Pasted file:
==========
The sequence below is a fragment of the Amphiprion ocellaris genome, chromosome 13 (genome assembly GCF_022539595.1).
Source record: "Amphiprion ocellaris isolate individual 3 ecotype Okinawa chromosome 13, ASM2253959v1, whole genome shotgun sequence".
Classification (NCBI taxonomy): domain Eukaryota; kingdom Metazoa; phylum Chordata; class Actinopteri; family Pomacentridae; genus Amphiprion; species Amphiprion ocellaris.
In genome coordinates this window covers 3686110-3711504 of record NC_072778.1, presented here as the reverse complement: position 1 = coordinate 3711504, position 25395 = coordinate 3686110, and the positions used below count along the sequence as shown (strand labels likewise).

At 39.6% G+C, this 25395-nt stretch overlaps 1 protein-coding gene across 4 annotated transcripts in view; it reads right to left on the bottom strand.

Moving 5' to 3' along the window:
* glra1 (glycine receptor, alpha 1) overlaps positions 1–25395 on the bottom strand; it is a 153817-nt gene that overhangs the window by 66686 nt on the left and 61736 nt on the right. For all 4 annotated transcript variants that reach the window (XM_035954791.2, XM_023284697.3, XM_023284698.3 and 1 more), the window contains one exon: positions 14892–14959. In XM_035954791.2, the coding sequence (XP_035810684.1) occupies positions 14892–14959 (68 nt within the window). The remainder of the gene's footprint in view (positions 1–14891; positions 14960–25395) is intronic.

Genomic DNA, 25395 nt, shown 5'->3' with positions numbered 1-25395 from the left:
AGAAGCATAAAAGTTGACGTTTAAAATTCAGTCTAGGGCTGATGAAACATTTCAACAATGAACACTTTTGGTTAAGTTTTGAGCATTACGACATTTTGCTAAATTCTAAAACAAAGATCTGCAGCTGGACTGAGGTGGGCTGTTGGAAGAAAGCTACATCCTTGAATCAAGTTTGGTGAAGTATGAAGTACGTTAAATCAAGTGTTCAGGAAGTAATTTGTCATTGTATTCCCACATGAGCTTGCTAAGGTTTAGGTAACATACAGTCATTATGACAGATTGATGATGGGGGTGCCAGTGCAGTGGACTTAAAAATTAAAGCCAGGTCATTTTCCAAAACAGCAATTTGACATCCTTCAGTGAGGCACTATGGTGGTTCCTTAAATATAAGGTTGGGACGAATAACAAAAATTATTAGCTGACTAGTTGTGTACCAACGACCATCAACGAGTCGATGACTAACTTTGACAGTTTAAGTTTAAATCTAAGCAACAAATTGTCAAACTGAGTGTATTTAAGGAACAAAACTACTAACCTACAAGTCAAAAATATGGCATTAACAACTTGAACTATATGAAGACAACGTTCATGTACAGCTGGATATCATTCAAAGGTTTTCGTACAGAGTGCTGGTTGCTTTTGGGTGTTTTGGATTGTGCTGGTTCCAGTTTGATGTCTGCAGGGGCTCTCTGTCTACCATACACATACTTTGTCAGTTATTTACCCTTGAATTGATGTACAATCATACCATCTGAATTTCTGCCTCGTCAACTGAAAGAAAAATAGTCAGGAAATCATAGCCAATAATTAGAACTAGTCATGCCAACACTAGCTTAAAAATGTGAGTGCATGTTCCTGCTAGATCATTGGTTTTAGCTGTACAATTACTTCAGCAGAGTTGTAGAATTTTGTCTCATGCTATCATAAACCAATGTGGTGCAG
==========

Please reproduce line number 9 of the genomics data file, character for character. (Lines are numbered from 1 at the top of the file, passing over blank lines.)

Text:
AGAAGCATAAAAGTTGACGTTTAAAATTCAGTCTAGGGCTGATGAAACATTTCAACAATGAACACTTTTGGTTAAGTTTTGAGCATTACGACATTTTGCTAAATTCTAAAACAAAGATCTGCAGCTGGACTGAGGTGGGCTGTTGGAAGAAAGCTACATCCTTGAATCAAGTTTGGTGAAGTATGAAGTACGTTAAATCAAGTGTTCAGGAAGTAATTTGTCATTGTATTCCCACATGAGCTTGCTAAGGTTTAGGTAACATACAGTCATTATGACAGATTGATGATGGGGGTGCCAGTGCAGTGGACTTAAAAATTAAAGCCAGGTCATTTTCCAAAACAGCAATTTGACATCCTTCAGTGAGGCACTATGGTGGTTCCTTAAATATAAGGTTGGGACGAATAACAAAAATTATTAGCTGACTAGTTGTGTACCAACGACCATCAACGAGTCGATGACTAACTTTGACAGTTTAAGTTTAAATCTAAGCAACAAATTGTCAAACTGAGTGTATTTAAGGAACAAAACTACTAACCTACAAGTCAAAAATATGGCATTAACAACTTGAACTATATGAAGACAACGTTCATGTACAGCTGGATATCATTCAAAGGTTTTCGTACAGAGTGCTGGTTGCTTTTGGGTGTTTTGGATTGTGCTGGTTCCAGTTTGATGTCTGCAGGGGCTCTCTGTCTACCATACACATACTTTGTCAGTTATTTACCCTTGAATTGATGTACAATCATACCATCTGAATTTCTGCCTCGTCAACTGAAAGAAAAATAGTCAGGAAATCATAGCCAATAATTAGAACTAGTCATGCCAACACTAGCTTAAAAATGTGAGTGCATGTTCCTGCTAGATCATTGGTTTTAGCTGTACAATTACTTCAGCAGAGTTGTAGAATTTTGTCTCATGCTATCATAAACCAATGTGGTGCAG